Ricochet News

PE's Rhino Group keeps military and civil hardware protected

PE's Rhino Group keeps military and civil hardware protected

Keeping military and civilian trade secrets under wraps will, quite literally, be the job of one supplier when Africa’s biggest aerospace and defence exhibition show takes off at Waterkloof Air Force Base in September.

The five-day Africa Aerospace and Defence – a biennial showcase now in its ninth edition – starts on September 14 and will showcase the latest land, sea and air technologies and capabilities from a range of global players.

While multi-million dollar deals will be put in motion during this flagship trade exhibition and air show, Rhino Intercept Africa is expected to play a critical role in providing corrosion protection to preserve the costly investments as they are stored and transported worldwide.

According to Rhino Intercept director Brendan Kelly, the patented Intercept Technology was first developed in 1984 by Lucent in the United States of America, where it was used to restore and protect the outer hull of the Statue of Liberty.

“The Intercept material looks like a plastic material, but is made of high surface area copper particles that are permanently bonded into a polymer compound. When a product is wrapped in Intercept, the material sets to work by permanently reacting with and neutralising corrosive gases to create a clean atmosphere or micro-environment.”

Kelly said the Rhino Group was the sole agent for the Intercept range of products in Africa, and that it was widely used as a turn-key solution for medium to long-term corrosion protection within the automotive, mining, oil and gas, construction and aviation industries.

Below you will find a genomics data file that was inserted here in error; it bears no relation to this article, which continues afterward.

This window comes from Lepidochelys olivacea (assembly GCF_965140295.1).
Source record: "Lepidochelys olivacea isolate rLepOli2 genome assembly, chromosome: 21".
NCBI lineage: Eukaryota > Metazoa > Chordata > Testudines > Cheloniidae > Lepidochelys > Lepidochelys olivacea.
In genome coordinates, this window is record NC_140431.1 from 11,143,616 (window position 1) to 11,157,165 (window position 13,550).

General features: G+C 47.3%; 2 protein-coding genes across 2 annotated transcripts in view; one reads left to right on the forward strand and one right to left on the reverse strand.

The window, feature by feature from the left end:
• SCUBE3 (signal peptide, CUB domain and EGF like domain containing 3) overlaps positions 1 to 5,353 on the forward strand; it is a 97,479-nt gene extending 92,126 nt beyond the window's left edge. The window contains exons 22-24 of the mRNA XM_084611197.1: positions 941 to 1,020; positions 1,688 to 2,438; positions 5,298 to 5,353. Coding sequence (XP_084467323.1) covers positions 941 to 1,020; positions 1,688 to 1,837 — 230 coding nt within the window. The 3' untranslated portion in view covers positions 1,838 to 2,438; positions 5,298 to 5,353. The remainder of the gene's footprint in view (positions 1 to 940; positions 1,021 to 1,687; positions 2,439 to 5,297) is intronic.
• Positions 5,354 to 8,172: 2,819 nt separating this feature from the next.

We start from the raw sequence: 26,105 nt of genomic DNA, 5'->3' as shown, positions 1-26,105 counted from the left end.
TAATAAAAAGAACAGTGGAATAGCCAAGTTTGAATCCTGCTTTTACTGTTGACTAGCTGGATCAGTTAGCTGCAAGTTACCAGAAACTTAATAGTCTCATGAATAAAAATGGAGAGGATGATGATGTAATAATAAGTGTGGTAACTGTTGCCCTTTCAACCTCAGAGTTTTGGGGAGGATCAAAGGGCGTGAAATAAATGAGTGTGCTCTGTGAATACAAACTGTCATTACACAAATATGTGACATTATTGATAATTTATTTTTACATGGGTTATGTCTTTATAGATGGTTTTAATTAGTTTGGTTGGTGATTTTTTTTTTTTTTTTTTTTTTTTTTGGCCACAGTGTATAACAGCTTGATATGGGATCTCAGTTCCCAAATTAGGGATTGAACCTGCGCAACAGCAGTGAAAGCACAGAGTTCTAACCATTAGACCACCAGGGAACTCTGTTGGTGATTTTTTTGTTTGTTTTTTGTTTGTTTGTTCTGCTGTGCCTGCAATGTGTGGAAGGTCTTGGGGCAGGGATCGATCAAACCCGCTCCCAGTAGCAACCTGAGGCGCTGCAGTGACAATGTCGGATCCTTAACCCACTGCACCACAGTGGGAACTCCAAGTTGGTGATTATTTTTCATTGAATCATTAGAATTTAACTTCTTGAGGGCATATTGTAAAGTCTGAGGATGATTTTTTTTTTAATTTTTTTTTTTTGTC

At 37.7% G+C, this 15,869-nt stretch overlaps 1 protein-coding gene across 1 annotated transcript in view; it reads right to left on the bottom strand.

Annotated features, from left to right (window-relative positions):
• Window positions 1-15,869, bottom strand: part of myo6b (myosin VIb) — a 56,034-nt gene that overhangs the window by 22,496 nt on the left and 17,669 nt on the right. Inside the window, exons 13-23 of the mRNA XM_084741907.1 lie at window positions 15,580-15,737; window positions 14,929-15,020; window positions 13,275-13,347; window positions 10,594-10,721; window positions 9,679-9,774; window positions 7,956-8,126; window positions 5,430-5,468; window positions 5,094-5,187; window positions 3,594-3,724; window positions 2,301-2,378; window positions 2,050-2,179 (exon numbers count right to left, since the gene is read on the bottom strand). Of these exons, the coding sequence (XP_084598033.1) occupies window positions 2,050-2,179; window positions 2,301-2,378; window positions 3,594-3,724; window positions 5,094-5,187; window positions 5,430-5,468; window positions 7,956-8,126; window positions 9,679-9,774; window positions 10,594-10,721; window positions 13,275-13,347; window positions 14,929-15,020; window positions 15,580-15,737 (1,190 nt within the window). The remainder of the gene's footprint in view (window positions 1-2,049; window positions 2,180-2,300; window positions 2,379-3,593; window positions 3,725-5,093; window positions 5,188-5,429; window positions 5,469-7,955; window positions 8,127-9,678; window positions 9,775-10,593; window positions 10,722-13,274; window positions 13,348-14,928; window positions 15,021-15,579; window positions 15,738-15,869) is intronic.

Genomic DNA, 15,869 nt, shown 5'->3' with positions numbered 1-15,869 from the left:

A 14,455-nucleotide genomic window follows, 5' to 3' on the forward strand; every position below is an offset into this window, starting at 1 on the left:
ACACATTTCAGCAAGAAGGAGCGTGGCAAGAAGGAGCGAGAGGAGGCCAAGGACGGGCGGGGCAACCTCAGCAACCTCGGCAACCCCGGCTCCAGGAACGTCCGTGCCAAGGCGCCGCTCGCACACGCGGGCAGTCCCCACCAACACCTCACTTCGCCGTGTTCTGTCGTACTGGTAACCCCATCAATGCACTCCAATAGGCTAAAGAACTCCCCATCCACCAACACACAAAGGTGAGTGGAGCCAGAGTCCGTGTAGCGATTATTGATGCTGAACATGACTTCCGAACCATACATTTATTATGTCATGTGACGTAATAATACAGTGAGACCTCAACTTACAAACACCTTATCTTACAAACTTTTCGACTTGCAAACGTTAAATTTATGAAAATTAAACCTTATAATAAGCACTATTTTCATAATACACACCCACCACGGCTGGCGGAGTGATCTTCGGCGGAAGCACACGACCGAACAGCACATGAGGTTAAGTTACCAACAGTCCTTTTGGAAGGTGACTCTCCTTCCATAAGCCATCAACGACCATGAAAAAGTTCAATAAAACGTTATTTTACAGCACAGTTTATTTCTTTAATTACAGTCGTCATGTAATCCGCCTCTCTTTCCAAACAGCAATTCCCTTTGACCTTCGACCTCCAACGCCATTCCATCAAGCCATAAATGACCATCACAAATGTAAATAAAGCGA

Due to the nature of the industries involved, much of their work was highly confidential, he said.

“It is certainly widely used for military applications and in all cases the products being protected remain in perfect condition, without showing any signs of corrosion, ageing or damage related to electrostatic discharge.”

Corrosion Intercept protects all ferrous and non-ferrous metals, alloys, electronic components, plastics and organic materials for up to 10 years or more.

Kelly said the speed of corrosion depended on the presence of various corrosive elements or  acceleration agents, such as salts and sulphur combinations in the atmosphere. This is especially problematic at sea or in coastal conditions due to the higher presence of salts. Intercept acts as a sacrifical anode, attracting these corrosive elements to the material itself, creating an inert environment free of corrosive elements.

“Temporary coatings such as waxes and oils try to avoid contact between the bare metals and the present atmosphere. Intercept is unique in that we do not need to oil or preserve a component or machine in any other traditional way, other than wrapping a product, which cuts down on labour-intensive maintenance and substantial processing costs.”

He added that the solution performed in conditions ranging from –35 to 80°C, was environmentally safe, ISO 9001:2000 process certified, and that the materials were recyclable.

For more information, visit the Rhino Intercept Africa stand (3E14) in Hangar 3 between September 14 and 18 or online at www.rhinogroupsa.co.za.

Images: CORROSION PROTECTION: Rhino Intercept Africa will be showcasing its corrosion protection shrinkwrap for military equipment during the Africa Aerospace and Defence show at Waterkloof Air Force Base from September 14 to 18. (Image: Supplied)